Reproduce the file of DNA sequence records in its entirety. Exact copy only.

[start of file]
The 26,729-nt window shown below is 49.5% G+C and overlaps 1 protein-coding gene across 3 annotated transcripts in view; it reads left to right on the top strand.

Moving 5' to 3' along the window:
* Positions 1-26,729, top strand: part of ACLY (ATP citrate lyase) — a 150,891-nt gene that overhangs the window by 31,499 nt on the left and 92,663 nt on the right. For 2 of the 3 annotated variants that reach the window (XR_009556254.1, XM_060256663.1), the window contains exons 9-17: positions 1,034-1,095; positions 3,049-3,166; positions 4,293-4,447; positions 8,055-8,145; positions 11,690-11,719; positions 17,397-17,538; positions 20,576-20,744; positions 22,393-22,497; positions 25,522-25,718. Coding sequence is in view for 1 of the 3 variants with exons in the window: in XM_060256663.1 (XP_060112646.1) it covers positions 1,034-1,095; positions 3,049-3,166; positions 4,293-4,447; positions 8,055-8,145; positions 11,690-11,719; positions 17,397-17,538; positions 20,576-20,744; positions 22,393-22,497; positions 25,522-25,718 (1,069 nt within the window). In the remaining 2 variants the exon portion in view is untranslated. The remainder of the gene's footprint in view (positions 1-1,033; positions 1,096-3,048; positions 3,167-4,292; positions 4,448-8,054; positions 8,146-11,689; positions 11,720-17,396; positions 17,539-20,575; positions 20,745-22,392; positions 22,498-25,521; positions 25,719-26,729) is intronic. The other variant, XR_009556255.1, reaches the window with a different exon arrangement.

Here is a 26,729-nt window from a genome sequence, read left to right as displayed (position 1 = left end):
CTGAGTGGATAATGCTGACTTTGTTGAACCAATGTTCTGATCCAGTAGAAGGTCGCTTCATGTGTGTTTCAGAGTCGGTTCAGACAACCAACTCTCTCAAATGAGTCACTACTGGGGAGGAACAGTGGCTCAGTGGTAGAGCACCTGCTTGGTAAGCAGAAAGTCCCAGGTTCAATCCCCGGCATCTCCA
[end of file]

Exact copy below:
The 26,729-nt window shown below is 49.5% G+C and overlaps 1 protein-coding gene across 3 annotated transcripts in view; it reads left to right on the top strand.

Moving 5' to 3' along the window:
* Positions 1-26,729, top strand: part of ACLY (ATP citrate lyase) — a 150,891-nt gene that overhangs the window by 31,499 nt on the left and 92,663 nt on the right. For 2 of the 3 annotated variants that reach the window (XR_009556254.1, XM_060256663.1), the window contains exons 9-17: positions 1,034-1,095; positions 3,049-3,166; positions 4,293-4,447; positions 8,055-8,145; positions 11,690-11,719; positions 17,397-17,538; positions 20,576-20,744; positions 22,393-22,497; positions 25,522-25,718. Coding sequence is in view for 1 of the 3 variants with exons in the window: in XM_060256663.1 (XP_060112646.1) it covers positions 1,034-1,095; positions 3,049-3,166; positions 4,293-4,447; positions 8,055-8,145; positions 11,690-11,719; positions 17,397-17,538; positions 20,576-20,744; positions 22,393-22,497; positions 25,522-25,718 (1,069 nt within the window). In the remaining 2 variants the exon portion in view is untranslated. The remainder of the gene's footprint in view (positions 1-1,033; positions 1,096-3,048; positions 3,167-4,292; positions 4,448-8,054; positions 8,146-11,689; positions 11,720-17,396; positions 17,539-20,575; positions 20,745-22,392; positions 22,498-25,521; positions 25,719-26,729) is intronic. The other variant, XR_009556255.1, reaches the window with a different exon arrangement.

Here is a 26,729-nt window from a genome sequence, read left to right as displayed (position 1 = left end):
CTGAGTGGATAATGCTGACTTTGTTGAACCAATGTTCTGATCCAGTAGAAGGTCGCTTCATGTGTGTTTCAGAGTCGGTTCAGACAACCAACTCTCTCAAATGAGTCACTACTGGGGAGGAACAGTGGCTCAGTGGTAGAGCACCTGCTTGGTAAGCAGAAAGTCCCAGGTTCAATCCCCGGCATCTCCA